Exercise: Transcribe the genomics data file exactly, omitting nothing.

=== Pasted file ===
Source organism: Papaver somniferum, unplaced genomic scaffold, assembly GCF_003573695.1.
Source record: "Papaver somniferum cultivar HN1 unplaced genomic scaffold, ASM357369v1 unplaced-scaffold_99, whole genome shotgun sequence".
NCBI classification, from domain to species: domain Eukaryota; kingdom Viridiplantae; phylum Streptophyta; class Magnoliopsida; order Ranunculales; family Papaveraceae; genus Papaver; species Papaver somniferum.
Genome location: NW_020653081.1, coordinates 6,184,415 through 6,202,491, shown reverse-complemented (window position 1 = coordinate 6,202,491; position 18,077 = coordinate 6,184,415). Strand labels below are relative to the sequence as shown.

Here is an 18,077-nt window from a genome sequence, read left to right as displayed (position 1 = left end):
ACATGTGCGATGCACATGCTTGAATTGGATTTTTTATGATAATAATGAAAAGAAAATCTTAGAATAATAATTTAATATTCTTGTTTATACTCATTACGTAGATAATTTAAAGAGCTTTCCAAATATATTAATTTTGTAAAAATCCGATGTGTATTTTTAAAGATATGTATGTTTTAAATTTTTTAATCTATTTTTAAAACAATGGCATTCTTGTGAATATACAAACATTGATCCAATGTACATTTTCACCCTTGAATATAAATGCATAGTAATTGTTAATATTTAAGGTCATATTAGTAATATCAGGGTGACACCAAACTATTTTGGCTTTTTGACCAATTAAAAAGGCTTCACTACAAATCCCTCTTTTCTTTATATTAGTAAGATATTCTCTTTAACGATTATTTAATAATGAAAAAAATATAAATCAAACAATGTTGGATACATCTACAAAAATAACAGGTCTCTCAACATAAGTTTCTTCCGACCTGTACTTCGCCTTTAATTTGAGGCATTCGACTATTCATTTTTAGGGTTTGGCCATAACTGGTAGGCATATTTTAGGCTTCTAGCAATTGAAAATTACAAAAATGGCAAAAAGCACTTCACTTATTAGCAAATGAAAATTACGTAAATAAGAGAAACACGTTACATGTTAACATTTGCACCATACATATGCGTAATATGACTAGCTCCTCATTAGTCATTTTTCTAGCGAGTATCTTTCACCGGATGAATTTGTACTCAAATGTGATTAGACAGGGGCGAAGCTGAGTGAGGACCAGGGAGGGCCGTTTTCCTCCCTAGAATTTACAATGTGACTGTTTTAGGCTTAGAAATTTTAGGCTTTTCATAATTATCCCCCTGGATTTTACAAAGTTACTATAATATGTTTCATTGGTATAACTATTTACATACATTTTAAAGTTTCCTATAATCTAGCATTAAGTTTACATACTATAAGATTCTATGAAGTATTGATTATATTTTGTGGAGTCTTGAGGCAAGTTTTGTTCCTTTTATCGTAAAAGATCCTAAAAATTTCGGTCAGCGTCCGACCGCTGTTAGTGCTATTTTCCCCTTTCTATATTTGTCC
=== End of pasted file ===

Source organism: Papaver somniferum, unplaced genomic scaffold, assembly GCF_003573695.1.
Source record: "Papaver somniferum cultivar HN1 unplaced genomic scaffold, ASM357369v1 unplaced-scaffold_99, whole genome shotgun sequence".
NCBI classification, from domain to species: domain Eukaryota; kingdom Viridiplantae; phylum Streptophyta; class Magnoliopsida; order Ranunculales; family Papaveraceae; genus Papaver; species Papaver somniferum.
Genome location: NW_020653081.1, coordinates 6,184,415 through 6,202,491, shown reverse-complemented (window position 1 = coordinate 6,202,491; position 18,077 = coordinate 6,184,415). Strand labels below are relative to the sequence as shown.

Here is an 18,077-nt window from a genome sequence, read left to right as displayed (position 1 = left end):
ACATGTGCGATGCACATGCTTGAATTGGATTTTTTATGATAATAATGAAAAGAAAATCTTAGAATAATAATTTAATATTCTTGTTTATACTCATTACGTAGATAATTTAAAGAGCTTTCCAAATATATTAATTTTGTAAAAATCCGATGTGTATTTTTAAAGATATGTATGTTTTAAATTTTTTAATCTATTTTTAAAACAATGGCATTCTTGTGAATATACAAACATTGATCCAATGTACATTTTCACCCTTGAATATAAATGCATAGTAATTGTTAATATTTAAGGTCATATTAGTAATATCAGGGTGACACCAAACTATTTTGGCTTTTTGACCAATTAAAAAGGCTTCACTACAAATCCCTCTTTTCTTTATATTAGTAAGATATTCTCTTTAACGATTATTTAATAATGAAAAAAATATAAATCAAACAATGTTGGATACATCTACAAAAATAACAGGTCTCTCAACATAAGTTTCTTCCGACCTGTACTTCGCCTTTAATTTGAGGCATTCGACTATTCATTTTTAGGGTTTGGCCATAACTGGTAGGCATATTTTAGGCTTCTAGCAATTGAAAATTACAAAAATGGCAAAAAGCACTTCACTTATTAGCAAATGAAAATTACGTAAATAAGAGAAACACGTTACATGTTAACATTTGCACCATACATATGCGTAATATGACTAGCTCCTCATTAGTCATTTTTCTAGCGAGTATCTTTCACCGGATGAATTTGTACTCAAATGTGATTAGACAGGGGCGAAGCTGAGTGAGGACCAGGGAGGGCCGTTTTCCTCCCTAGAATTTACAATGTGACTGTTTTAGGCTTAGAAATTTTAGGCTTTTCATAATTATCCCCCTGGATTTTACAAAGTTACTATAATATGTTTCATTGGTATAACTATTTACATACATTTTAAAGTTTCCTATAATCTAGCATTAAGTTTACATACTATAAGATTCTATGAAGTATTGATTATATTTTGTGGAGTCTTGAGGCAAGTTTTGTTCCTTTTATCGTAAAAGATCCTAAAAATTTCGGTCAGCGTCCGACCGCTGTTAGTGCTATTTTCCCCTTTCTATATTTGTCC